Facilitating the Spread of Knowledge and Innovation in Professional Software Development

Write for InfoQ


Choose your language

InfoQ Homepage News Netflix Embraces GraphQL Microservices for Rapid Application Development

Netflix Embraces GraphQL Microservices for Rapid Application Development

This item in japanese

Netflix engineering recently published a blog post detailing how Netflix embraced GraphQL microservices for rapid application development. In this post, Dane Avilla, a senior software engineer at Netflix, describes their key learnings in the process and how GraphQL lends itself well for proof-of-concept development.

Avilla notes two approaches for creating GraphQL schemas. One method uses GraphQL as a single entry point for navigating an entire organization's structured data ("One Graph to Rule Them All"). Another option is to use GraphQL only as an enriched API specification for building CRUD applications. Netflix used the latter approach for its rapid application development effort:

The successful implementation of an internal app over 4–6 weeks with limited initial requirements and an ad hoc distributed team (with no previous history of collaboration) raised a large amount of interest throughout the Netflix Studio. Other teams within Netflix are finding the GraphQL microservices approach (...) to be a viable solution for internal CRUD tools that would historically have used REST.

To more easily implement these microservices, Netflix engineers standardized on a custom Docker image built on top of Graphile. Graphile is a set of tools to rapidly build robust, performant, and extensible applications centered around PostgreSQL and GraphQL. Using Graphile allowed Netflix engineers to expose a PostgreSQL data set as an API quickly. Avilla describes:

Using Docker, we defined a lightweight, stand-alone container that allowed us to package the Graphile library and its supporting code into a self-contained bundle that any team can use at Netflix with no additional coding required. Simply pull down the defined Docker base image and run it with the appropriate database connection string. This approach proved to be very successful and yielded several insights into the use of Graphile.

One insight is to use database views as an "API layer." Using views allows preserving flexibility to allow modifying tables without changing an existing GraphQL schema. Also, views could do basic formatting for fields. Another insight is to use PostgreSQL composite types. By default, Graphile exposes various non-scalar types as a GraphQL JSON type. Using PostgreSQL's composite types and Graphile's support for annotations in comments allows generating strongly typed GraphQL schemas, which, in turn, accelerate application development even further.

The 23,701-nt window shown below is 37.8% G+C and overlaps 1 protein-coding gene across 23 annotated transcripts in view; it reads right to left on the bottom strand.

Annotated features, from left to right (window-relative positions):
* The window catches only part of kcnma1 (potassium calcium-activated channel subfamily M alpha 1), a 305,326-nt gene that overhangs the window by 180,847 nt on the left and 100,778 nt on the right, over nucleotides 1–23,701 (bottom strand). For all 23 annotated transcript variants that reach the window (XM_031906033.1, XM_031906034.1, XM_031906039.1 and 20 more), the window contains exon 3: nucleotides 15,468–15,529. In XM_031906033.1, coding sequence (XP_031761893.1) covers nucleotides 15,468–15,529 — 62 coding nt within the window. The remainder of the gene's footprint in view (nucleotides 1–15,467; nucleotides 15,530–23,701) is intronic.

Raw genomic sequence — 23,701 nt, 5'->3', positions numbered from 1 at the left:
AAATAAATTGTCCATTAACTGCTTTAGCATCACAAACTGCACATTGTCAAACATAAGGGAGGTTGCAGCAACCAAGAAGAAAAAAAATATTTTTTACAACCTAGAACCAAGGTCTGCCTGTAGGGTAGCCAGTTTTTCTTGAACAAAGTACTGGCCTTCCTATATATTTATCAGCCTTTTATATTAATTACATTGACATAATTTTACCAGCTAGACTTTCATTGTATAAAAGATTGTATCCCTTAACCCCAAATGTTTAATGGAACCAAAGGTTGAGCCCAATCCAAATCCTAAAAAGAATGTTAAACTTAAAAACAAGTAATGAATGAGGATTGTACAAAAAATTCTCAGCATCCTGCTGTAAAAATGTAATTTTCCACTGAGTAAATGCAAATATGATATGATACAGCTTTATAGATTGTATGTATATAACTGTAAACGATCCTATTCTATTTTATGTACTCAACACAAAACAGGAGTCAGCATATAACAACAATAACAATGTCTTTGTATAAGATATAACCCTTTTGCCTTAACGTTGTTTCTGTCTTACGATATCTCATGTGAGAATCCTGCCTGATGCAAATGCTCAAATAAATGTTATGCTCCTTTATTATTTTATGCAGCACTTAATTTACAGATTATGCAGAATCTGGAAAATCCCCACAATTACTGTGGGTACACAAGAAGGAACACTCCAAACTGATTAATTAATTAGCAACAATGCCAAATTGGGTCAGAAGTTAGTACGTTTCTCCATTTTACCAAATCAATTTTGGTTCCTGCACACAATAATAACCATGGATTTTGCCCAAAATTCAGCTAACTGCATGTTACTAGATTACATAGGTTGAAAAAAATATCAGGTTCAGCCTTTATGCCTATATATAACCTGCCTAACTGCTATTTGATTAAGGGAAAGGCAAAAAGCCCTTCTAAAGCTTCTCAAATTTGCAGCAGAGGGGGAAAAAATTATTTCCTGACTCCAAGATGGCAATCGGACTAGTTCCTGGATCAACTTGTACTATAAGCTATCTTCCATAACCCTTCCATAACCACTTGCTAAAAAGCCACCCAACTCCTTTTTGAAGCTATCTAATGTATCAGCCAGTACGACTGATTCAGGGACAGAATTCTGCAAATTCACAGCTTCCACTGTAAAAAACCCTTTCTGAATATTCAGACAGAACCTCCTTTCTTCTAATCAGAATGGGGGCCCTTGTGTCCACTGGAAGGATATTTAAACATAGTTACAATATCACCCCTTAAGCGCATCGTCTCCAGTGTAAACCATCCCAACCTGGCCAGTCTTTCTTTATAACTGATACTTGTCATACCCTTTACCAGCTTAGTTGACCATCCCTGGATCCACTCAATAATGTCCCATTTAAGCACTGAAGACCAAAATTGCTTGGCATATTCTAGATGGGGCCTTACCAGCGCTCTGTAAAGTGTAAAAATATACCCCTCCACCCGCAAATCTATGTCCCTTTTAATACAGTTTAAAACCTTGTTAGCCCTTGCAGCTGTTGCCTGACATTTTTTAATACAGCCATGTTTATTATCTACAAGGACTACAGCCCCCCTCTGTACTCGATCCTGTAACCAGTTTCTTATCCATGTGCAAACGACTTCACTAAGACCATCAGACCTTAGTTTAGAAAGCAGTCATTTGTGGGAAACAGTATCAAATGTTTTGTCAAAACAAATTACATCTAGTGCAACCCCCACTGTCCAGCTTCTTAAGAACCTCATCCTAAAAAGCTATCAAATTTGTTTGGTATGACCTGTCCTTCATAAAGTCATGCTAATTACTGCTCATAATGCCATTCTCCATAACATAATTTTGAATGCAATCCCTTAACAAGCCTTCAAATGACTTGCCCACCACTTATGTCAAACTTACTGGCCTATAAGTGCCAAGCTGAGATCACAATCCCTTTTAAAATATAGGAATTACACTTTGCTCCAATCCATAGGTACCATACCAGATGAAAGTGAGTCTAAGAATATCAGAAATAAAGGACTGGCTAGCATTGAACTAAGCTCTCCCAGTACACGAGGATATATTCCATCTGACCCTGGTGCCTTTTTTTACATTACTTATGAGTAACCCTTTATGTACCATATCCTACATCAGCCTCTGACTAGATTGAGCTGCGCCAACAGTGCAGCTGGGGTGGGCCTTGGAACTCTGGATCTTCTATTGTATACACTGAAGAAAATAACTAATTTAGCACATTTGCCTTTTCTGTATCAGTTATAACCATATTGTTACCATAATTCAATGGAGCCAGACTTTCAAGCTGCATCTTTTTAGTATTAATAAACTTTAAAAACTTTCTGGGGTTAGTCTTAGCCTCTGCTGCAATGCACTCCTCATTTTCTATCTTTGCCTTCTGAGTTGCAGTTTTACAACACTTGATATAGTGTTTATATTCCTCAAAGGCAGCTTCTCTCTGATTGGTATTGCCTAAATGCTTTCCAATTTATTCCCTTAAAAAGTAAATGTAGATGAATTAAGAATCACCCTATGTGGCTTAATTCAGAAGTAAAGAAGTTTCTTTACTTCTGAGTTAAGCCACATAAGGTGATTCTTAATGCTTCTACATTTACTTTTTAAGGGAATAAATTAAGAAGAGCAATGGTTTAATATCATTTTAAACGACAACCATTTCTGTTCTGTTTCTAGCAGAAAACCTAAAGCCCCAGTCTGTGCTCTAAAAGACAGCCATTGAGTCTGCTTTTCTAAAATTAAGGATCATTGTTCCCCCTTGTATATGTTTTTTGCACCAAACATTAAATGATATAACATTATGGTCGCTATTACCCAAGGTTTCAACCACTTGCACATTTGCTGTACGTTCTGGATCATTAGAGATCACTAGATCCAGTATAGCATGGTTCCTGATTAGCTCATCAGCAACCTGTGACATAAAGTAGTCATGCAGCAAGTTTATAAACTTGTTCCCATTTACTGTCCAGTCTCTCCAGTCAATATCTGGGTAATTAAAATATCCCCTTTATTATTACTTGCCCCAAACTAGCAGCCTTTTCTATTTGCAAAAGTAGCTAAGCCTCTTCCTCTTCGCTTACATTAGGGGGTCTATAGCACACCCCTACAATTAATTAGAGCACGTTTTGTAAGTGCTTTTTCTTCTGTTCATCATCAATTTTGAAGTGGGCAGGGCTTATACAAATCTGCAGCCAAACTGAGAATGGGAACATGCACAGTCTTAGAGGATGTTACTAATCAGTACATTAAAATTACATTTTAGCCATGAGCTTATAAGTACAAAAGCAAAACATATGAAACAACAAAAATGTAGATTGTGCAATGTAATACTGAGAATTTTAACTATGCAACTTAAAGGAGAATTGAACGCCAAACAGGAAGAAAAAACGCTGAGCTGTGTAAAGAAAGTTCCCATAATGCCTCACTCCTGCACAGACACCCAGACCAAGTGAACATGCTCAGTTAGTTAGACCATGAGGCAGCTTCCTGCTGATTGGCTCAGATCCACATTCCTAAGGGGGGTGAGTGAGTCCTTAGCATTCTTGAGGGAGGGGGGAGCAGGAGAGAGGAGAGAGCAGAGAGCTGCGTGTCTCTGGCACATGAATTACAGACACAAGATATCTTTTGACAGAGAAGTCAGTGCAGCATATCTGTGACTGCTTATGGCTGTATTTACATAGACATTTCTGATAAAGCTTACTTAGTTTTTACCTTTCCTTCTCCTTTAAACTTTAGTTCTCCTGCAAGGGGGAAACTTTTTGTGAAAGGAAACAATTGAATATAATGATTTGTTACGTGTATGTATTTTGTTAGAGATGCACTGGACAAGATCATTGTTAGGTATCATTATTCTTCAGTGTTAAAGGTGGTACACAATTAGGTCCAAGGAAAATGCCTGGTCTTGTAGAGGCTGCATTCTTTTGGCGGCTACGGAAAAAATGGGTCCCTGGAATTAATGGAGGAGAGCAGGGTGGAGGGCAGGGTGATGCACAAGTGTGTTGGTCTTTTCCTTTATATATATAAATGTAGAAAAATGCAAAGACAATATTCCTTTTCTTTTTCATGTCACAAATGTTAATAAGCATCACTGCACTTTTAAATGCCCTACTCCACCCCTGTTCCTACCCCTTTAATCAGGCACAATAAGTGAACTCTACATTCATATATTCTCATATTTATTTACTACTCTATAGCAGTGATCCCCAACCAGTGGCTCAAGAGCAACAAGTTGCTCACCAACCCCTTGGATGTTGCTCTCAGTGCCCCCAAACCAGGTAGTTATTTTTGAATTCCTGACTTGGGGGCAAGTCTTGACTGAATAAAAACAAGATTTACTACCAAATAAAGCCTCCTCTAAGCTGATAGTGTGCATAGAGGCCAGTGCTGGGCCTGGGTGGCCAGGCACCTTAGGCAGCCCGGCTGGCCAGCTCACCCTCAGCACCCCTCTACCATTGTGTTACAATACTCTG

A third insight revolves around the development process. According to Avilla, they saw that initially allowing the client "full access" to the auto-generated GraphQL queries and mutations allowed for greater development flexibility when the UI's behavior was still not finalized. Later on, when the team solidified the required API, they could lock down the schema and expose only the required functionality. Also, this phase could allow them to optimize the remaining DB queries using indexes, denormalization, clustering, etc.

Netflix engineers do not currently support adding custom queries and mutations to a Graphile-generated schema. However, they could achieve this using Graphile's makeExtendSchemaPlugin, which allows merging custom types, queries, and mutations into the schema generated by Graphile.

GraphQL is an open-source data query and manipulation language for APIs and a runtime for fulfilling queries with existing data. GraphQL was developed internally by Facebook in 2012 before being publicly released in 2015. It is gaining traction in recent years as an alternative to more traditional REST APIs. Its main premise is to allow increased flexibility for frontend developers, who can query the exact dataset they need for a particular screen in a single operation.

Rate this Article